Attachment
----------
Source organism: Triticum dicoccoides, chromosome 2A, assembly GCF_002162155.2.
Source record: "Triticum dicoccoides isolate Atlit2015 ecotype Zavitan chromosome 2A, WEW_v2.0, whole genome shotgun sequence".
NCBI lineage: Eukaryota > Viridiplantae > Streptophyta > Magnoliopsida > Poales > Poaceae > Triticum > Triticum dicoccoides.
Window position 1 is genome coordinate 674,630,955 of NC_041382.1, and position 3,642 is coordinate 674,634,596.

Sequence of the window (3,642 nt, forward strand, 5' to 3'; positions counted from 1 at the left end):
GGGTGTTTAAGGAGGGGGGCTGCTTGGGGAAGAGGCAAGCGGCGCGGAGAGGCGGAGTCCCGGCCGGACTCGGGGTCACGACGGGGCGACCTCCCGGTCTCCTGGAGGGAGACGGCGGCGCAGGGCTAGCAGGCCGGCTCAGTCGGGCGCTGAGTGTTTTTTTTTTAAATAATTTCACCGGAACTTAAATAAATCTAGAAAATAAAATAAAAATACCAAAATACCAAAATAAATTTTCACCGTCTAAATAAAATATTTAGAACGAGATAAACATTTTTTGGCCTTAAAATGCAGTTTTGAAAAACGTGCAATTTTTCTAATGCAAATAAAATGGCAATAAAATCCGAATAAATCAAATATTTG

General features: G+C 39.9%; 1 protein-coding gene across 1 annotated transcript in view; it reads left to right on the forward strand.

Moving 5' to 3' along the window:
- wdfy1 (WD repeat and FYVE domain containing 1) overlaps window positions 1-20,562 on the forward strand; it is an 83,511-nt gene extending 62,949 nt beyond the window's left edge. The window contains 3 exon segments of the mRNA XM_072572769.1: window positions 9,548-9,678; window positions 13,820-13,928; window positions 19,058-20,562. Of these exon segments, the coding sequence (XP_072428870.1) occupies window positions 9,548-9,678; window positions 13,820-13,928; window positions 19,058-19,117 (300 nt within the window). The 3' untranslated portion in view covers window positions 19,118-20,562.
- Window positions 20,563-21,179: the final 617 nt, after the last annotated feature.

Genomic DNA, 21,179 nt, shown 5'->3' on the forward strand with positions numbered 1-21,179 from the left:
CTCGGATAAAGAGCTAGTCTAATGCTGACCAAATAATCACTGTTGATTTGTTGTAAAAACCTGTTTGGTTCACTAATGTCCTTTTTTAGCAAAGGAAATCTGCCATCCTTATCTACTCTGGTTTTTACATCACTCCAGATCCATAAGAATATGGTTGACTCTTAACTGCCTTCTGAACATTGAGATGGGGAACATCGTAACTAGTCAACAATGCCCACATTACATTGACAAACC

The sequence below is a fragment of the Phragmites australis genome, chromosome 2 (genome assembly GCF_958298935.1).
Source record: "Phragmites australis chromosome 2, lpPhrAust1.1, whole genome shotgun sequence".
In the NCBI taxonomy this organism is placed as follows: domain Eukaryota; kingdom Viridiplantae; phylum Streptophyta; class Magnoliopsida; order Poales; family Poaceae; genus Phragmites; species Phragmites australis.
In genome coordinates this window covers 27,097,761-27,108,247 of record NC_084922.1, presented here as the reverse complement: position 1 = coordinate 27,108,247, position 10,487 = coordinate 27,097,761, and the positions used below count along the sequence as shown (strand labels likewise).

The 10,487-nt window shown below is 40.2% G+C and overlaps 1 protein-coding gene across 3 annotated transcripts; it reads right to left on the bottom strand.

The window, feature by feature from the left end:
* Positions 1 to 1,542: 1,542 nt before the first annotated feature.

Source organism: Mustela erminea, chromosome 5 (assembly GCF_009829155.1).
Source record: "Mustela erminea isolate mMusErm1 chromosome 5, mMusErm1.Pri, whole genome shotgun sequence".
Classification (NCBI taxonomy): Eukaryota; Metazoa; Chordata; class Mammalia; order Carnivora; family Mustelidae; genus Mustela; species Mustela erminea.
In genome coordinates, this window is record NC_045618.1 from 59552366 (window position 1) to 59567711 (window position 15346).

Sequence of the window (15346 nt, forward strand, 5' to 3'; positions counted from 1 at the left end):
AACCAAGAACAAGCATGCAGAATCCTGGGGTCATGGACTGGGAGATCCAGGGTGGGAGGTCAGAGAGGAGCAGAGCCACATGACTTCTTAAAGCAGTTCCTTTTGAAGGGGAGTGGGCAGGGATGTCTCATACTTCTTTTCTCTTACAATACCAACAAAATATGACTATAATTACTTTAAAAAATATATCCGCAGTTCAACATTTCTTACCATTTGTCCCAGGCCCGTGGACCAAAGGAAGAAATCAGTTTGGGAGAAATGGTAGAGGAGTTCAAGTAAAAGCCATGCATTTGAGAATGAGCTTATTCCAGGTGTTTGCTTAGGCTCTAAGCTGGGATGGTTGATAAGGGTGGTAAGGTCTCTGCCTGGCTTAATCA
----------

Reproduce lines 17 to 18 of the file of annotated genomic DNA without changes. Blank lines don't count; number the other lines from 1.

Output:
The 10,487-nt window shown below is 40.2% G+C and overlaps 1 protein-coding gene across 3 annotated transcripts; it reads right to left on the bottom strand.

The window, feature by feature from the left end: